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Which Boiler Should I Have Installed?

Deciding on the boiler can be tough...

It can be rather difficult when it comes to either installing a heating system or replacing an existing system with a new boiler because there are so many different types of boilers available. This begs the question: what type of boiler do you require for your home? 

Because there isn't a universal solution that works for every home, the answer to the issue of what type of boiler you need isn't obvious. There is no such thing as a "best boiler" that is suitable for everyone. However, in this blog post we'll cover off some of the key areas for consideration when it comes to finding a boiler best suited to you.


Boiler Fuel Types

Generally, the first step is to figure out what kind of fuel will be used to power the boiler. You may have a current fuel source and want to switch to something different, or you may have an existing setup that you want to keep.

The vast majority of households in the UK will use one of the following fuel types for their boiler:

Gas boilers

Gas boilers are the most common type of boiler in the U.K., these use mains gas supply for their fuel. Because these require mains gas supply, they are most commonly found in cities, towns and the more built-up parts of the country. Gas boilers required someone who is Gas Safe registered to carry work on them.

Electric boilers

Electric boilers are quite common and more likely found in smaller properties, otherwise, they are too costly to run. You can find most electric boilers in places such as small flats and bungalows.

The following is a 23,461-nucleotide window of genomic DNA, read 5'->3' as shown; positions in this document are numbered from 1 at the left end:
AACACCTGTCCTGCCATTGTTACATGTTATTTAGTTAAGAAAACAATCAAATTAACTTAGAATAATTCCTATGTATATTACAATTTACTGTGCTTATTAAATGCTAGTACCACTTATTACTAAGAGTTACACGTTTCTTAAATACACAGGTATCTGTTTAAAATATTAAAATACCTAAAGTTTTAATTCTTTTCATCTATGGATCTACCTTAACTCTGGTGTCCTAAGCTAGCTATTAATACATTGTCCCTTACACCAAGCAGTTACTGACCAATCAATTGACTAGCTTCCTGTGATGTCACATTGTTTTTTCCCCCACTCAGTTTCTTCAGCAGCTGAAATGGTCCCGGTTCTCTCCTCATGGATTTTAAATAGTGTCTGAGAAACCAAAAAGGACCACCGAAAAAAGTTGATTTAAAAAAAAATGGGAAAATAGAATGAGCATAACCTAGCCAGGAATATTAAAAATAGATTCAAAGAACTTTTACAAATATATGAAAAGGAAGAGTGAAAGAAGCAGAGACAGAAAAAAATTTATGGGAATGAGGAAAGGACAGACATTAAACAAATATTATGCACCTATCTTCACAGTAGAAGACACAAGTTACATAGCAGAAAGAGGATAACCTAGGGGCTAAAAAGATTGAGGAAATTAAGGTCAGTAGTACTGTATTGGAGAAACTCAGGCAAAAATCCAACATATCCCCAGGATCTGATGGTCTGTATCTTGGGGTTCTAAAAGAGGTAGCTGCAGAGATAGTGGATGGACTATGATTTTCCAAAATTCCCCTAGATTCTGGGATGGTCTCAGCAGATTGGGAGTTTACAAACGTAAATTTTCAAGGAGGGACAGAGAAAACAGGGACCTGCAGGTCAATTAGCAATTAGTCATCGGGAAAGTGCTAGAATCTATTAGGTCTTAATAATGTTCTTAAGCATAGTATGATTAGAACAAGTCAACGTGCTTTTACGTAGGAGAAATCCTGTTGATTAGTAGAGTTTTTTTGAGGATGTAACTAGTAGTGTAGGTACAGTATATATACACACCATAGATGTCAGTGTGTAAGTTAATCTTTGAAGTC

LPG & Oil boilers

The types of boiler are less common and found in areas where there isn't a gas supply, which is mainly rural areas. LPG and Oil boilers require different qualifications to work on and most engineers can't offer this is a service. However, at United Heating we cover LPG and oil boilers.

Boiler functionality

When considering a new boiler, it's important to evaluate what the boiler will be used for. Are you looking for a boiler that can heat both your home and your water, or do you just need a boiler to heat your water? This will have a significant impact on the size and type of boiler you require.

You'll need to think about how many radiators you have as well as how many bathrooms you have. Also, something to ask is whether you have baths or just showers as this has a big impact on how much water you use. You should also think about the size of your household and what your heating and water needs are in your home (i.e. will multiple people need to use hot water at the same time).


Size of the boiler

It's time to start thinking about what size boiler you'll need once the fuel source and function of the boiler have been determined. Some of the considerations we've already discussed in this post can be used to calculate the size of your boiler: the number of radiators, bathrooms, and how often they are used. 

This is a crucial factor to consider because a boiler that is undersized for your home may not be able to keep up, leaving you with insufficient heating and cold water. The last thing you want is to run out of hot water when you need it most. Having a boiler that's too big for your property size, on the other hand, can be inefficient in terms of both performance and value. Ideally, you want a happy medium where you get all the heating you need but without spending a fortune on energy bills.

Type of Boiler

Because of the advancement in boiler design in recent years, there is a range of types of boilers available to you. You'll need to decide which type best suits your property and your heating needs.

Combi Boilers